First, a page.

Writing a novel in a bookshop is like trying to conceive in a maternity ward: one of those times when seeing the final product, while you’re still struggling to make one of your own, can really put you off. For the three and a half years I spent writing my first novel, I worked at a small independent bookshop in Peckham, south London. I have watched the life cycle of books: seen them arrive in a flurry of attention, only to become prematurely old and cast aside to make way for the next lot. Writing a novel can seem like a silly undertaking at the best of times. Writing a novel in a bookshop borders on the ridiculous.
Being an author is about spending a long time finding the right way to say something. But that’s not how most people choose what to read. The way people ask for books is a levelling experience when you are in danger of taking yourself too seriously. Hunched over the counter, trying to find the right way to describe the look of a disturbed patch of sea above a shoal of feeding mackerel, I was interrupted by a punter needing help to find ‘that book that’s, sort of, all the colours of a blood clot’. (The Secret Scripture by Sebastian Barry, since you ask). Another time the request was for ‘that one set in Africa or Mongolia. A Million Tiny Suns?’ (An excellent idea for a mash-up of James Frey and Khaled Hosseini).
Sometimes, though, distracting customers were unintentionally helpful. I was wrestling with the voice of my main character, a drunken self-destructive Australian, when the door opened and a man shouted, ‘You can get books for free at the library!’ before wobbling off across the road to the accompaniment of an impressive screech of brakes. Did he mean to do a struggling writer a good turn?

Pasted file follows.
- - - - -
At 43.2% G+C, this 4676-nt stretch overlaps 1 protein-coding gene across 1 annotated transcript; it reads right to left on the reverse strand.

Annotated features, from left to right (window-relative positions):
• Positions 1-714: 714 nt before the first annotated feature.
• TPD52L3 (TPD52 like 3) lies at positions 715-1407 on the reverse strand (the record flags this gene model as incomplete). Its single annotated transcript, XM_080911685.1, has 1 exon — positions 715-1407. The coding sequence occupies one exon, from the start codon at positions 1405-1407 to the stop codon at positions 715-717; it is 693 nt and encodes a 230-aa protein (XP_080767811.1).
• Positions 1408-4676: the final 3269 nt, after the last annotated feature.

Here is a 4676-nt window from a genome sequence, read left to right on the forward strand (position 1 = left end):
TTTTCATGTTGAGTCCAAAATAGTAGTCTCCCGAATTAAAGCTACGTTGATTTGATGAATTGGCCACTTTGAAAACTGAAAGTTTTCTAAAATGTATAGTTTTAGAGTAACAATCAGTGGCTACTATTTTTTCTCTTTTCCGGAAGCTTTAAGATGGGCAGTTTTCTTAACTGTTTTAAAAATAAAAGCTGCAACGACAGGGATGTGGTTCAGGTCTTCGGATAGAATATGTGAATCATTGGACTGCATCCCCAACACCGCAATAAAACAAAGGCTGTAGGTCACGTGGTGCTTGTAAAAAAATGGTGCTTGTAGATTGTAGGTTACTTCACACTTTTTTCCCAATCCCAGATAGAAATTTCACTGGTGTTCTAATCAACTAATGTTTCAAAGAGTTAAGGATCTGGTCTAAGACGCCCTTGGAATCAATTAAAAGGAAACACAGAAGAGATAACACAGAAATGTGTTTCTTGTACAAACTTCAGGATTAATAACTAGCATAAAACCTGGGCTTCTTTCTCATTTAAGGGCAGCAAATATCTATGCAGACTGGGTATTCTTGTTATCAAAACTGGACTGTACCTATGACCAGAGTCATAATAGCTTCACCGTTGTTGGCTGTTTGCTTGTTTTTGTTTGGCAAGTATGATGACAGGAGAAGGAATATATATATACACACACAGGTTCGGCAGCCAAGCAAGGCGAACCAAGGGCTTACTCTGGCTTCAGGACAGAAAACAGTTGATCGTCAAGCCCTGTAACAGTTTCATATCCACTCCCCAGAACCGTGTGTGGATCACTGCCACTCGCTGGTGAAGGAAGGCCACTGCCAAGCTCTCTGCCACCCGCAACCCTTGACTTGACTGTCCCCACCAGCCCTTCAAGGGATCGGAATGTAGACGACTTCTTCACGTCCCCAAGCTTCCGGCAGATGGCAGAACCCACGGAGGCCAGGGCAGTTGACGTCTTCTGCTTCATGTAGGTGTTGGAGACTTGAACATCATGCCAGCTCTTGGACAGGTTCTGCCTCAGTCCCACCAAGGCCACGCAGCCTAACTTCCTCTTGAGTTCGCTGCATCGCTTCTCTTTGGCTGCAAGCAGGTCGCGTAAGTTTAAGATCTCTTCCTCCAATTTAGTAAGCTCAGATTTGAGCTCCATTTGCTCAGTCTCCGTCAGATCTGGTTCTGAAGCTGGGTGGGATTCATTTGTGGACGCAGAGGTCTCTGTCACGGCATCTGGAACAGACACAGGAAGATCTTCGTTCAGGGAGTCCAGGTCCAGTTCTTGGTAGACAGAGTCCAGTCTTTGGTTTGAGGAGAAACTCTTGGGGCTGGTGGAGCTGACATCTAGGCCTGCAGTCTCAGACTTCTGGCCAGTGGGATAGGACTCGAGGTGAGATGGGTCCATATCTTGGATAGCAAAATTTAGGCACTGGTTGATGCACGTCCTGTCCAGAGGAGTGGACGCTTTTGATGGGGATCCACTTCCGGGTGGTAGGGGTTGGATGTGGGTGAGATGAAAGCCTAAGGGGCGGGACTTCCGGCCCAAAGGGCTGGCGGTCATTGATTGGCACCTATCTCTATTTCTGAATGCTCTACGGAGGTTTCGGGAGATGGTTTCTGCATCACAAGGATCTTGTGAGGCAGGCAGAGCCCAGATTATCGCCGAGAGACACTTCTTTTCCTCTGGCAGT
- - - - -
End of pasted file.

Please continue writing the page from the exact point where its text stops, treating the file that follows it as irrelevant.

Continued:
Whenever I tell customers I’m a writer they say it must be the perfect combination, and in many ways it is. Normally this is right before they say, ‘I’ve written a novel,’ and then tap their temple with their index finger. ‘It’s all up here, I just need someone to write it down for me.’ These irritating types are, of course, rogue customers from out of town, and never our lovely regulars.
Sometimes Roz, the owner, and I will leave notes for each other, taped up in the secret place behind the counter. Roz has a permanent note to self about her partner, neatly typed and laminated, which reads ‘Roy is not horrid.’ Difficult customers get a note behind the counter: ‘Take your children and go’, or: ‘You are going to swallow that mobile phone whole.’ Once I came to work to discover I had left a note from my book by mistake. It read: ‘Stays near water and eats women.’ Underneath I had drawn a small black pig.
When the finished book came into the shop, I felt extremely shy. We have a table for new releases and hardbacks, and I wanted to pop a copy of something heavy over the top so no one would find it. It was the same feeling as that ghastly dream moment when you discover you are naked. But Roz whipped it into the window next to a red arrow, emblazoned with ‘Look! It’s Evie! She works here!’
I’m looking forward to a time when someone picks up my book and I don’t flush red. But most of all I can’t wait for someone to ask for it. Sometimes I wonder if working in the shop prompted me to choose such a long title, just to see what jumbled formation it would come back to me in.
After The Fire, A Still Small Voice is published by Jonathan Cape. Available at www.amazon.co.uk from Dhs72.